- The Washington Times - Monday, November 26, 2001

Don't plan to tour the White House or sneak a peek at Christmas ceremonies, because you cannot. You'll have to catch both on the tube of course, that's only if the media pass security inspection. It seems the president's bogeymongers, who were already suspicious of their own shadows, are equally frightened of schoolchildren and potential threats. They are proving as they did during the Clinton reign, when they barricaded Pennsylvania Avenue in front of the White House that their wish is to keep the public as far away as possible from all things presidential and congressional.

What's going on here? Hypocrisy and paranoia, that's what. On the one hand, Mr. Bush and Congress wants us to believe that airport security is better off in the hands of federal workers. On the other, federal employees don't believe they can effectively secure the White House and other federal institutions so they resort to plan B and keep us out. While Mr. Bush encourages us in a spanking new ad for the Travel Industry Association of America a campaign that began Thanksgiving eve to join our families and see America, it's obvious that he does not mean all of America. Some places are out of bounds.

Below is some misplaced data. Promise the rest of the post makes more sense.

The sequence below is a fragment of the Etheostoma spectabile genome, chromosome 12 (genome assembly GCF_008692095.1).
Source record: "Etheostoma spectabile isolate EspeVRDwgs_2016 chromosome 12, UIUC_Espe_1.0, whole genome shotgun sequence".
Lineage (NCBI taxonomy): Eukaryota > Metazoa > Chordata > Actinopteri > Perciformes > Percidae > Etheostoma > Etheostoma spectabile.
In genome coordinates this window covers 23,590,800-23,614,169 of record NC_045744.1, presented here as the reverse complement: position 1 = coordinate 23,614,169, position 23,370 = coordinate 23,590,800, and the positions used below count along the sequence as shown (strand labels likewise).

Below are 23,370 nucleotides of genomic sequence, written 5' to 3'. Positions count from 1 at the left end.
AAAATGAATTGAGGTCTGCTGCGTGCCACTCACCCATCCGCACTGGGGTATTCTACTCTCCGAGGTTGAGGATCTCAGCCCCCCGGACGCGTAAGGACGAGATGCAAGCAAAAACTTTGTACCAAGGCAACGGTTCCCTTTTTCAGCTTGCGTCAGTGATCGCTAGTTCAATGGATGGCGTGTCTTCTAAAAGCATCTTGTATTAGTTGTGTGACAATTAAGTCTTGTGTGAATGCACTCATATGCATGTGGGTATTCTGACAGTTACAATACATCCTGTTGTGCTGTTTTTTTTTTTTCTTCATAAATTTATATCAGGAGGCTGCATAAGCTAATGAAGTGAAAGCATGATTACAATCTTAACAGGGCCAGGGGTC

Essentially, America's capital city has become a closed society. The streets within walking distance of the White House, Capitol, Senate and House office buildings are closed. Joggers and National Mall-walkers are cut off. Federal office buildings are barricaded by law-enforcement vehicles and huge cement planterns. Museums and other cultural institutions are urged to lock themselves in or is it shut us out?

Enough is enough. Heightened homeland security such as checkpoints at certain buildings and the prohibition on drugs, weapons, backpacks and the like is one thing. Reasonable people expected beefed-up street police patrols, something that, interestingly, hasn't even occurred. What has happened, though, is that Mr. Bush and Congress have given in to the fear they are warning the rest of us against. Indeed, we may be winning the war against terrorism in Afghanistan, but we are surely handing a great victory to the terrorists here at home.


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